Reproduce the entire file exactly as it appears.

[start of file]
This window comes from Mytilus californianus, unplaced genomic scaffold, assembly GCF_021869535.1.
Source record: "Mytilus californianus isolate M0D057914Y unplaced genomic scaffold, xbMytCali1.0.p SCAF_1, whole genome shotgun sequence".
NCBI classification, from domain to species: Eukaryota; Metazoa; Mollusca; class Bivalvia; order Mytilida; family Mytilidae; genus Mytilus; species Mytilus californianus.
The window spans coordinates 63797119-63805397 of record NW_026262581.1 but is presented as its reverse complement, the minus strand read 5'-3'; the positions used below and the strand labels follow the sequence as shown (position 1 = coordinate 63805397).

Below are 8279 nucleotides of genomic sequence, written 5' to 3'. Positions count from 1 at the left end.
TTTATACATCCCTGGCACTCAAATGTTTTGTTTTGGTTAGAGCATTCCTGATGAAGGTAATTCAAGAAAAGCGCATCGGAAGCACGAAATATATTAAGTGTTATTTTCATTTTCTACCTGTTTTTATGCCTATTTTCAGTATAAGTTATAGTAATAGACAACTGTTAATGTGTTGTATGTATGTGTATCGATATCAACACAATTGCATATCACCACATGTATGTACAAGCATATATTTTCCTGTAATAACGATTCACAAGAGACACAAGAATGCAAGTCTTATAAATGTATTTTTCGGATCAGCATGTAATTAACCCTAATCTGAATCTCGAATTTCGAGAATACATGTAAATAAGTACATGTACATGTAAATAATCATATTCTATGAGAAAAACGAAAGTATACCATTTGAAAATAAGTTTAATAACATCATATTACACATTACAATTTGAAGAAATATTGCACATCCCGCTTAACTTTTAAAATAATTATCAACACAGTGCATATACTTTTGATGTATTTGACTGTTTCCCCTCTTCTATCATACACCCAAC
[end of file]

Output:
This window comes from Mytilus californianus, unplaced genomic scaffold, assembly GCF_021869535.1.
Source record: "Mytilus californianus isolate M0D057914Y unplaced genomic scaffold, xbMytCali1.0.p SCAF_1, whole genome shotgun sequence".
NCBI classification, from domain to species: Eukaryota; Metazoa; Mollusca; class Bivalvia; order Mytilida; family Mytilidae; genus Mytilus; species Mytilus californianus.
The window spans coordinates 63797119-63805397 of record NW_026262581.1 but is presented as its reverse complement, the minus strand read 5'-3'; the positions used below and the strand labels follow the sequence as shown (position 1 = coordinate 63805397).

Below are 8279 nucleotides of genomic sequence, written 5' to 3'. Positions count from 1 at the left end.
TTTATACATCCCTGGCACTCAAATGTTTTGTTTTGGTTAGAGCATTCCTGATGAAGGTAATTCAAGAAAAGCGCATCGGAAGCACGAAATATATTAAGTGTTATTTTCATTTTCTACCTGTTTTTATGCCTATTTTCAGTATAAGTTATAGTAATAGACAACTGTTAATGTGTTGTATGTATGTGTATCGATATCAACACAATTGCATATCACCACATGTATGTACAAGCATATATTTTCCTGTAATAACGATTCACAAGAGACACAAGAATGCAAGTCTTATAAATGTATTTTTCGGATCAGCATGTAATTAACCCTAATCTGAATCTCGAATTTCGAGAATACATGTAAATAAGTACATGTACATGTAAATAATCATATTCTATGAGAAAAACGAAAGTATACCATTTGAAAATAAGTTTAATAACATCATATTACACATTACAATTTGAAGAAATATTGCACATCCCGCTTAACTTTTAAAATAATTATCAACACAGTGCATATACTTTTGATGTATTTGACTGTTTCCCCTCTTCTATCATACACCCAAC